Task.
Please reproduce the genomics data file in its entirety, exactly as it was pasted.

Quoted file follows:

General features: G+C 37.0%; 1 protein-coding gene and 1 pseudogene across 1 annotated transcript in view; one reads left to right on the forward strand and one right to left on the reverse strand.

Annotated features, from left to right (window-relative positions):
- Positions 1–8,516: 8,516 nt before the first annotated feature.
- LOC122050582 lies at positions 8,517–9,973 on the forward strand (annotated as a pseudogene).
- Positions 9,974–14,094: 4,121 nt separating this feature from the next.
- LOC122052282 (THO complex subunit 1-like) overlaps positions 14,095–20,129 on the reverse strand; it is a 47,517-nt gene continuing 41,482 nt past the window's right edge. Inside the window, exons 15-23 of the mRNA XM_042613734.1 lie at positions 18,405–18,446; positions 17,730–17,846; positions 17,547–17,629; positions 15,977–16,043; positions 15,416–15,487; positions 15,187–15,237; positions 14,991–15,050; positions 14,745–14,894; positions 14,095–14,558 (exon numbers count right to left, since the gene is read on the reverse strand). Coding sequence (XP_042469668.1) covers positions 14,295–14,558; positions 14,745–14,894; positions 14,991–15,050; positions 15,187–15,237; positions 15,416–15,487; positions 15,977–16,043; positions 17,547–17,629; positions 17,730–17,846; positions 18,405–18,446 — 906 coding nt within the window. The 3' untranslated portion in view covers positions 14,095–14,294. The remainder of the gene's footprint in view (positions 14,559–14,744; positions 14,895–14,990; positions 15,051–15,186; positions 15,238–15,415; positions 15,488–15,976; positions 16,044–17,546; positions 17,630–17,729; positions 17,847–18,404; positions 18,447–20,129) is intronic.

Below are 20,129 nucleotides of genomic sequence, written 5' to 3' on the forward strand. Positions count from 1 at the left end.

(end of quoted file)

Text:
General features: G+C 37.0%; 1 protein-coding gene and 1 pseudogene across 1 annotated transcript in view; one reads left to right on the forward strand and one right to left on the reverse strand.

Annotated features, from left to right (window-relative positions):
- Positions 1–8,516: 8,516 nt before the first annotated feature.
- LOC122050582 lies at positions 8,517–9,973 on the forward strand (annotated as a pseudogene).
- Positions 9,974–14,094: 4,121 nt separating this feature from the next.
- LOC122052282 (THO complex subunit 1-like) overlaps positions 14,095–20,129 on the reverse strand; it is a 47,517-nt gene continuing 41,482 nt past the window's right edge. Inside the window, exons 15-23 of the mRNA XM_042613734.1 lie at positions 18,405–18,446; positions 17,730–17,846; positions 17,547–17,629; positions 15,977–16,043; positions 15,416–15,487; positions 15,187–15,237; positions 14,991–15,050; positions 14,745–14,894; positions 14,095–14,558 (exon numbers count right to left, since the gene is read on the reverse strand). Coding sequence (XP_042469668.1) covers positions 14,295–14,558; positions 14,745–14,894; positions 14,991–15,050; positions 15,187–15,237; positions 15,416–15,487; positions 15,977–16,043; positions 17,547–17,629; positions 17,730–17,846; positions 18,405–18,446 — 906 coding nt within the window. The 3' untranslated portion in view covers positions 14,095–14,294. The remainder of the gene's footprint in view (positions 14,559–14,744; positions 14,895–14,990; positions 15,051–15,186; positions 15,238–15,415; positions 15,488–15,976; positions 16,044–17,546; positions 17,630–17,729; positions 17,847–18,404; positions 18,447–20,129) is intronic.

Below are 20,129 nucleotides of genomic sequence, written 5' to 3' on the forward strand. Positions count from 1 at the left end.